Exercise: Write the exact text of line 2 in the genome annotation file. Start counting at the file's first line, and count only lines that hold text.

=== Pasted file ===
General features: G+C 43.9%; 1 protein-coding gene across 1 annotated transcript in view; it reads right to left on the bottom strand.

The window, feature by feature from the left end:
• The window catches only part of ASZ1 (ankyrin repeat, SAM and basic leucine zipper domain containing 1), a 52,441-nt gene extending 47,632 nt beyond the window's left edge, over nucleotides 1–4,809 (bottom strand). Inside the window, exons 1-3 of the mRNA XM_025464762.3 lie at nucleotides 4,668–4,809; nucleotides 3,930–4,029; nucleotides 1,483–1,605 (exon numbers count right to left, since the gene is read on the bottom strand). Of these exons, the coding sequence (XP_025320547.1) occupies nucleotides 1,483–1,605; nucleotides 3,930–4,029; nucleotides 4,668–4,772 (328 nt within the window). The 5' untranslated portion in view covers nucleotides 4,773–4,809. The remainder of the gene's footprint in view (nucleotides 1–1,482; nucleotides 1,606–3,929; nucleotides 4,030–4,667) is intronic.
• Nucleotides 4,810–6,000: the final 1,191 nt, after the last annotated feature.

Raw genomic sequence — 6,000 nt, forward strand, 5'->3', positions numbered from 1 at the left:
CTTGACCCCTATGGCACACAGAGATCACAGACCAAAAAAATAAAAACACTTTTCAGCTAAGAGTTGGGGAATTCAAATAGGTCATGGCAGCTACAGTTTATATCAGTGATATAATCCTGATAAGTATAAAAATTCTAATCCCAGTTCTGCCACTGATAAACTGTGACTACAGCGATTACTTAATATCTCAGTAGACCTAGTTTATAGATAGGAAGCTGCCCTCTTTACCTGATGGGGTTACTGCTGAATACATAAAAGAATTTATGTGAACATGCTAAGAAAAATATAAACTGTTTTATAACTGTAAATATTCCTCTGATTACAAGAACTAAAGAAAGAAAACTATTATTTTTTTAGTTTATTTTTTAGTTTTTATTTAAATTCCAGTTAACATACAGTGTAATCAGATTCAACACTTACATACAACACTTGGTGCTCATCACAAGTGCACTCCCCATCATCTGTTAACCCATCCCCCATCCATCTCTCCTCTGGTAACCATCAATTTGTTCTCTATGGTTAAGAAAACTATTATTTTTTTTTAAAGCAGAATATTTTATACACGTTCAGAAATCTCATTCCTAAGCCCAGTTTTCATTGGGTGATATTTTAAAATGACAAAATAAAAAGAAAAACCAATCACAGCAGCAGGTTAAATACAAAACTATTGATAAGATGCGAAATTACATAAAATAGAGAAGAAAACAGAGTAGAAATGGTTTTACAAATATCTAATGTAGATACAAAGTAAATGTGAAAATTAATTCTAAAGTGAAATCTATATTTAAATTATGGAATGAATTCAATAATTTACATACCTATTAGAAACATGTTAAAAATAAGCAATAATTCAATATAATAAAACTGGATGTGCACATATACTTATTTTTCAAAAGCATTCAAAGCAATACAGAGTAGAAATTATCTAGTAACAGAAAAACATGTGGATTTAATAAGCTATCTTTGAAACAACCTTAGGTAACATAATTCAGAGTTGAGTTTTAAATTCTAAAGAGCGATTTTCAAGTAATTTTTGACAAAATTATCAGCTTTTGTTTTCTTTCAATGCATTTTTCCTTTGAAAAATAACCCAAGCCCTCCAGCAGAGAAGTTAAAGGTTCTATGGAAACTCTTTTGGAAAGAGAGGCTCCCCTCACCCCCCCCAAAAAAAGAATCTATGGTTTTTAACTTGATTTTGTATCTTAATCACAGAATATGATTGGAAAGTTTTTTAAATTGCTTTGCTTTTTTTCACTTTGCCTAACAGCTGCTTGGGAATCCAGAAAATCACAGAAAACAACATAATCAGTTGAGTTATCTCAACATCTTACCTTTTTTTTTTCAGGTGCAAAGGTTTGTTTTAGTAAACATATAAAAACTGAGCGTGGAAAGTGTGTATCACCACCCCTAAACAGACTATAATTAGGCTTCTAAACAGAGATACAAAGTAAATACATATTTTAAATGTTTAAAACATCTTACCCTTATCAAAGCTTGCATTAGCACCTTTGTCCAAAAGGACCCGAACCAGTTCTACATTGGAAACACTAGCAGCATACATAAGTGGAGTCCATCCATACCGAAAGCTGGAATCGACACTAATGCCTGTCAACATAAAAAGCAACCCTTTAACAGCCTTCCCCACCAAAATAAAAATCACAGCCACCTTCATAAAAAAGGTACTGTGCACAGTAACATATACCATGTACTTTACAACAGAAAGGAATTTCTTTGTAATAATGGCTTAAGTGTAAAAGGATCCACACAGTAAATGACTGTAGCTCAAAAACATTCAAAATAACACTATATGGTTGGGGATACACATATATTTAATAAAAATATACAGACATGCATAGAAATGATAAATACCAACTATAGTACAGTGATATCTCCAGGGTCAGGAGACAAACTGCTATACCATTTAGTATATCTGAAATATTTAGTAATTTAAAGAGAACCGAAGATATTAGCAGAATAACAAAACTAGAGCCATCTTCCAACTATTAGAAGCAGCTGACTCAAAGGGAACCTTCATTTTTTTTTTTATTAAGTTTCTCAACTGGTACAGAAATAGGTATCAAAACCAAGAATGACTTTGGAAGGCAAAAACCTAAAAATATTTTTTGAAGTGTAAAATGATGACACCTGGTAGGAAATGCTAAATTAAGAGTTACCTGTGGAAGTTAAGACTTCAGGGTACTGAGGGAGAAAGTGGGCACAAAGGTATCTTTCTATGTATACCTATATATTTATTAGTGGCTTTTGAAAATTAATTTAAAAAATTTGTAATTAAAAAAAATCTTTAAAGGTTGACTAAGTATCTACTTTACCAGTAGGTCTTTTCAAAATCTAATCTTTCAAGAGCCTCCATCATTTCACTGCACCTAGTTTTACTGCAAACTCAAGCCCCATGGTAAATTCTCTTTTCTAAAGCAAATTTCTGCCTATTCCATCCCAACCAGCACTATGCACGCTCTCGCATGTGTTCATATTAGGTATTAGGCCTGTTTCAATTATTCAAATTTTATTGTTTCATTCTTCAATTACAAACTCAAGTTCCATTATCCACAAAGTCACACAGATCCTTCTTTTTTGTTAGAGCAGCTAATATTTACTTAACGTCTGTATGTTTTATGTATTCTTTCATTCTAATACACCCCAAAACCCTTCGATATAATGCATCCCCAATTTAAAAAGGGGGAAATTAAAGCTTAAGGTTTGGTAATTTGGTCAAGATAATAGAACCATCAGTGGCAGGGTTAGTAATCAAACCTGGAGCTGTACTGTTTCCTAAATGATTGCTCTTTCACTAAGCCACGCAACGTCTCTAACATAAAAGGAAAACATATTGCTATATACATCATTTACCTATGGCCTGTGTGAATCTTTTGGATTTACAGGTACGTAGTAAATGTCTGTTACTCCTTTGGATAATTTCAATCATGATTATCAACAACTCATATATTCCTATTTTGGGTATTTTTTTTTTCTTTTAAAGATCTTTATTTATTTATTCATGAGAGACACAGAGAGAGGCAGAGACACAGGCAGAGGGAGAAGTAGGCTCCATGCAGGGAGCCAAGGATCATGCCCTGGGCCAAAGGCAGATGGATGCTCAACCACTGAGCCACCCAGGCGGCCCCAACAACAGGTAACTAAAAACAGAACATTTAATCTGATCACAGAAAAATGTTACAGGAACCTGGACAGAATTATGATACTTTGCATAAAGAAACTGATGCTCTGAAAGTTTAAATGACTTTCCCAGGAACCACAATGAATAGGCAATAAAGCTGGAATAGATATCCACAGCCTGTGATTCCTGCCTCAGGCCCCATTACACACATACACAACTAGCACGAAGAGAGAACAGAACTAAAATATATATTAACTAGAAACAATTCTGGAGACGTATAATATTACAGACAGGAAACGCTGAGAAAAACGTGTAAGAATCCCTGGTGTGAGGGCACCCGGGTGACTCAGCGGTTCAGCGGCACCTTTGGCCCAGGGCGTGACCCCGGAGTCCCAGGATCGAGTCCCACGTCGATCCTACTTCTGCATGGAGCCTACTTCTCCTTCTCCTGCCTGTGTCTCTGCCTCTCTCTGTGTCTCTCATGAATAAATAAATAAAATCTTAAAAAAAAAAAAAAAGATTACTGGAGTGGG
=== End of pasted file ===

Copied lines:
The window, feature by feature from the left end: